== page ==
Howdy folks! It’s been a long time since I did a coding demonstrations so I thought I’d put one up to provide you a logistic regression example in Python!
Admittedly, this is a cliff notes version, but I hope you’ll get enough from what I have put up here to at least feel comfortable with the mechanics of doing logistic regression in Python (more specifically; using scikit-learn, pandas, etc…). This logistic regression example in Python will be to predict passenger survival using the titanic dataset from Kaggle. Before launching into the code though, let me give you a tiny bit of theory behind logistic regression.
Logistic Regression Formulas:
The logistic regression formula is derived from the standard linear equation for a straight line. As you may recall from grade school, that is y=mx + b . Using the Sigmoid function (shown below), the standard linear formula is transformed to the logistic regression formula (also shown below). This logistic regression function is useful for predicting the class of a binomial target feature.
Logistic Regression Assumptions
Any logistic regression example in Python is incomplete without addressing model assumptions in the analysis. The important assumptions of the logistic regression model include:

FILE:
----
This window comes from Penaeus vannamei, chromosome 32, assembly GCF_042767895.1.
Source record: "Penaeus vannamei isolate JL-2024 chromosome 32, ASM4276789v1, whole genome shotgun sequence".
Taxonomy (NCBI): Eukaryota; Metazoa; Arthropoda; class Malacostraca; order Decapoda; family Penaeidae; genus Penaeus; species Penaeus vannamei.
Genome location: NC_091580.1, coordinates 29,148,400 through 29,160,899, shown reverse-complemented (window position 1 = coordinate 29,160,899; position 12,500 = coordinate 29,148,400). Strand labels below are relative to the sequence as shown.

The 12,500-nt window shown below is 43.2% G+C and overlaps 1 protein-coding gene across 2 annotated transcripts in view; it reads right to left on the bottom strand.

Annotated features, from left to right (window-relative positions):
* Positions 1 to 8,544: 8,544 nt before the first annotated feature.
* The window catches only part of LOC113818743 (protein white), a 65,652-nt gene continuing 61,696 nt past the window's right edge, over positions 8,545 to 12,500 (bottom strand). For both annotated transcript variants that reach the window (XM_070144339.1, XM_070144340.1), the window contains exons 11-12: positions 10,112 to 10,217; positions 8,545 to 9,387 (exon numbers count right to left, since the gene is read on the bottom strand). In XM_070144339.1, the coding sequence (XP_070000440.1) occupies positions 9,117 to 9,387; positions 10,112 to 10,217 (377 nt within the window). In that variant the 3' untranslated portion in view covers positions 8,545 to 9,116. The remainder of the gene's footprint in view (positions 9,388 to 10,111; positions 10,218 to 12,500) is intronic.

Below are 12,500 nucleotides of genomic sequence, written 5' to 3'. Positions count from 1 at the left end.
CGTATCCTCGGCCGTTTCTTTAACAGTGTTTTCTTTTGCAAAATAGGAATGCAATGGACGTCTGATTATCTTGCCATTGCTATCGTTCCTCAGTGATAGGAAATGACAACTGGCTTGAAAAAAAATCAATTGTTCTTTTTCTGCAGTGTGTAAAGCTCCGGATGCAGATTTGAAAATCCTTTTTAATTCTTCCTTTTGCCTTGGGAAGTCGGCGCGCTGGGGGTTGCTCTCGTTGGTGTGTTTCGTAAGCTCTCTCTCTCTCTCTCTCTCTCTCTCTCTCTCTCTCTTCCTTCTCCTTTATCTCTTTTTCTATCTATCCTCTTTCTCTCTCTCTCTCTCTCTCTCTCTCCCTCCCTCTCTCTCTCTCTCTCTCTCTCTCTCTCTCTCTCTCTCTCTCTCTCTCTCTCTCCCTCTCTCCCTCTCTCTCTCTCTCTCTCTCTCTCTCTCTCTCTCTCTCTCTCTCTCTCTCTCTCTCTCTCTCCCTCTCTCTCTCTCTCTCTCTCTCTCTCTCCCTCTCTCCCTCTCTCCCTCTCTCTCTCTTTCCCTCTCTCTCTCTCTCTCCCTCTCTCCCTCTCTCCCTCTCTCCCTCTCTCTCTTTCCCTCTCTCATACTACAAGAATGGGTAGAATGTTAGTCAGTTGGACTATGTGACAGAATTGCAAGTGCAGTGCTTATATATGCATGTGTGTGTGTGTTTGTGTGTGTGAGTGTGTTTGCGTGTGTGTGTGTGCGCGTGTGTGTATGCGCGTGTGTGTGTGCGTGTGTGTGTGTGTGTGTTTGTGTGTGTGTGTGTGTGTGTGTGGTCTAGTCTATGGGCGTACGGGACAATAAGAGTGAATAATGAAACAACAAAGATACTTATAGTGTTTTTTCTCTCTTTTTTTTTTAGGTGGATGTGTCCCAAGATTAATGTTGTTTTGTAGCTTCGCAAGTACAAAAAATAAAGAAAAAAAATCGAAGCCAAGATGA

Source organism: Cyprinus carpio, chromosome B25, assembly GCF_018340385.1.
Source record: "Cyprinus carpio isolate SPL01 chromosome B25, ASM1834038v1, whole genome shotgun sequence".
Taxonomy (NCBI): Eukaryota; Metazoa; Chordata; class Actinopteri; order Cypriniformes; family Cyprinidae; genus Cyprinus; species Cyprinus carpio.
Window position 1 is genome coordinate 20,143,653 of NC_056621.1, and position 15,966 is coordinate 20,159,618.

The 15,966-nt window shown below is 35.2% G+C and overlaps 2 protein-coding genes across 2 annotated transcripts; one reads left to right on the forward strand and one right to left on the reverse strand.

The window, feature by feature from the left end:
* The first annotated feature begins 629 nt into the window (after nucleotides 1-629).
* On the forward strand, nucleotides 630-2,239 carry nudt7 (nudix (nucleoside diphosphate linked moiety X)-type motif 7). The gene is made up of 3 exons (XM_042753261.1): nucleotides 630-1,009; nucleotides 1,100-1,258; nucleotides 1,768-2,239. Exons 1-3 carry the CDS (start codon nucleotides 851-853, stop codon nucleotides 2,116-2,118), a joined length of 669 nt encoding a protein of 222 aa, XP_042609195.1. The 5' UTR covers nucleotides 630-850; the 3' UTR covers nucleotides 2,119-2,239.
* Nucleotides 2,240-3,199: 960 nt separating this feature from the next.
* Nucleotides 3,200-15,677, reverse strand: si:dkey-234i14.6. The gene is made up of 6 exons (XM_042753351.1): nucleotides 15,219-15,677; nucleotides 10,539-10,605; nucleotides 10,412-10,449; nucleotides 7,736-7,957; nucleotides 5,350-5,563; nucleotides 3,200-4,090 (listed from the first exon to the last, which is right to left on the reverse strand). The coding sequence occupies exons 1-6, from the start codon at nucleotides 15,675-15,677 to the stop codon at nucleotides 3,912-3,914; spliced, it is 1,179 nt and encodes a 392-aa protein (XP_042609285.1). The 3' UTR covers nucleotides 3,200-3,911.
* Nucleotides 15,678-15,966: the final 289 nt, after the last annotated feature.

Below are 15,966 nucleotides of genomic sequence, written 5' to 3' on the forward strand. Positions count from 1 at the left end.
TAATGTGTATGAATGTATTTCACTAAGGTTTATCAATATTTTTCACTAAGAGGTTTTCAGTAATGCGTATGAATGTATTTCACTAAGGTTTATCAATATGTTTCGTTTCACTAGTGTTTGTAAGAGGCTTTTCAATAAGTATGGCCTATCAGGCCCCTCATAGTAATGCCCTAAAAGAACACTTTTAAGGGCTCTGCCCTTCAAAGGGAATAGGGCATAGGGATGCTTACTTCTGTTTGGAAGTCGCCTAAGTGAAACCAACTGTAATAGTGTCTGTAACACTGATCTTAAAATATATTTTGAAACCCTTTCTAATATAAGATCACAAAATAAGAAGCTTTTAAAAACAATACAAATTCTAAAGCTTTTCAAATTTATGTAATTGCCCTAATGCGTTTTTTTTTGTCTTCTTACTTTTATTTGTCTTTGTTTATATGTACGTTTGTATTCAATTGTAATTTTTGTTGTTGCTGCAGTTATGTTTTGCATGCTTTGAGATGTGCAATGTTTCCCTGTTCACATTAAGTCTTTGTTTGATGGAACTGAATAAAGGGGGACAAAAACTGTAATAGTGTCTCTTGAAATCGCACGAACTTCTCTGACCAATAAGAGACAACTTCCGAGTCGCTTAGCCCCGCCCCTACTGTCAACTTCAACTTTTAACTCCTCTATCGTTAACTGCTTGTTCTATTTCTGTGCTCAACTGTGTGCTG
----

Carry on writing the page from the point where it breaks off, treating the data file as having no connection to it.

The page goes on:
- Target variable is binary
- Predictive features are interval (continuous) or categorical
- Features are independent of one another
- Sample size is adequate – Rule of thumb: 50 records per predictor
So, in my logistic regression example in Python, I am going to walk you through how to check these assumptions in our favorite programming language.
Uses for Logistic Regression
One last thing before I give you the logistic regression example in Python / Jupyter Notebook… What awesome result can you ACHIEVE USING LOGISTIC REGRESSION?!? Well, a few things you can do with logistic regression include:
- You can use logistic regression to predict whether a customer will convert (READ: buy or sign-up) to an offer. (will not convert – 0 / will convert – 1)
- You can use logistic regression to predict and preempt customer churn. (will not drop service – 0 / will drop service – 1)
- You can use logistic regression in clinical testing to predict whether a new drug will cure the average patient. (will not cure – 0 / will cure -1)
The nice thing about logistic regression is that it not only predicts an outcome, it also provides a probability of that prediction being correct.
Now For that Logistic Regression Example in Python
That’s it! That’s what I’ve got. I wish I had more time to type up all the information explaining every detail of the code, but well… Actually, that would be redundant. I cover it all right over here on Lynda.com / LinkedIn Learning.